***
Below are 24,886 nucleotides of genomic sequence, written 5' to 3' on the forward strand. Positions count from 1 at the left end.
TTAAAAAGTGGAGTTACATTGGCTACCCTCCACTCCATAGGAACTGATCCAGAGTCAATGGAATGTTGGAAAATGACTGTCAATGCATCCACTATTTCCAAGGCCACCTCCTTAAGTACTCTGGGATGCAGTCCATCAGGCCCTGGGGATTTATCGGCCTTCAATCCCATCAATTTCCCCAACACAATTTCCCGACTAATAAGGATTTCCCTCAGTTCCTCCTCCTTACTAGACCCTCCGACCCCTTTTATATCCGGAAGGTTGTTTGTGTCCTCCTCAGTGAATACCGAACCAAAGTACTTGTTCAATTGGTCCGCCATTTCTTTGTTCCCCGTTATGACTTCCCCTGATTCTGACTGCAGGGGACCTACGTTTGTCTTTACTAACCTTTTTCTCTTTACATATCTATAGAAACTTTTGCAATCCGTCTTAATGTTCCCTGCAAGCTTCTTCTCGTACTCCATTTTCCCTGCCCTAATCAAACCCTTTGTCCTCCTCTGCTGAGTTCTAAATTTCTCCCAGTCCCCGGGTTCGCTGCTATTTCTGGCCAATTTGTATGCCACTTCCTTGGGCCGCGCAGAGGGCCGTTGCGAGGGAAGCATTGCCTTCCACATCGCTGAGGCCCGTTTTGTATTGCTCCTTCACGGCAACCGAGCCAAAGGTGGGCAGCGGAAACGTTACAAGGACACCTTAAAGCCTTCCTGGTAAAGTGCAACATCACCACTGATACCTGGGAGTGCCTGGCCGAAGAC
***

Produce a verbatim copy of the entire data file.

Below are 24,886 nucleotides of genomic sequence, written 5' to 3' on the forward strand. Positions count from 1 at the left end.
TTAAAAAGTGGAGTTACATTGGCTACCCTCCACTCCATAGGAACTGATCCAGAGTCAATGGAATGTTGGAAAATGACTGTCAATGCATCCACTATTTCCAAGGCCACCTCCTTAAGTACTCTGGGATGCAGTCCATCAGGCCCTGGGGATTTATCGGCCTTCAATCCCATCAATTTCCCCAACACAATTTCCCGACTAATAAGGATTTCCCTCAGTTCCTCCTCCTTACTAGACCCTCCGACCCCTTTTATATCCGGAAGGTTGTTTGTGTCCTCCTCAGTGAATACCGAACCAAAGTACTTGTTCAATTGGTCCGCCATTTCTTTGTTCCCCGTTATGACTTCCCCTGATTCTGACTGCAGGGGACCTACGTTTGTCTTTACTAACCTTTTTCTCTTTACATATCTATAGAAACTTTTGCAATCCGTCTTAATGTTCCCTGCAAGCTTCTTCTCGTACTCCATTTTCCCTGCCCTAATCAAACCCTTTGTCCTCCTCTGCTGAGTTCTAAATTTCTCCCAGTCCCCGGGTTCGCTGCTATTTCTGGCCAATTTGTATGCCACTTCCTTGGGCCGCGCAGAGGGCCGTTGCGAGGGAAGCATTGCCTTCCACATCGCTGAGGCCCGTTTTGTATTGCTCCTTCACGGCAACCGAGCCAAAGGTGGGCAGCGGAAACGTTACAAGGACACCTTAAAGCCTTCCTGGTAAAGTGCAACATCACCACTGATACCTGGGAGTGCCTGGCCGAAGAC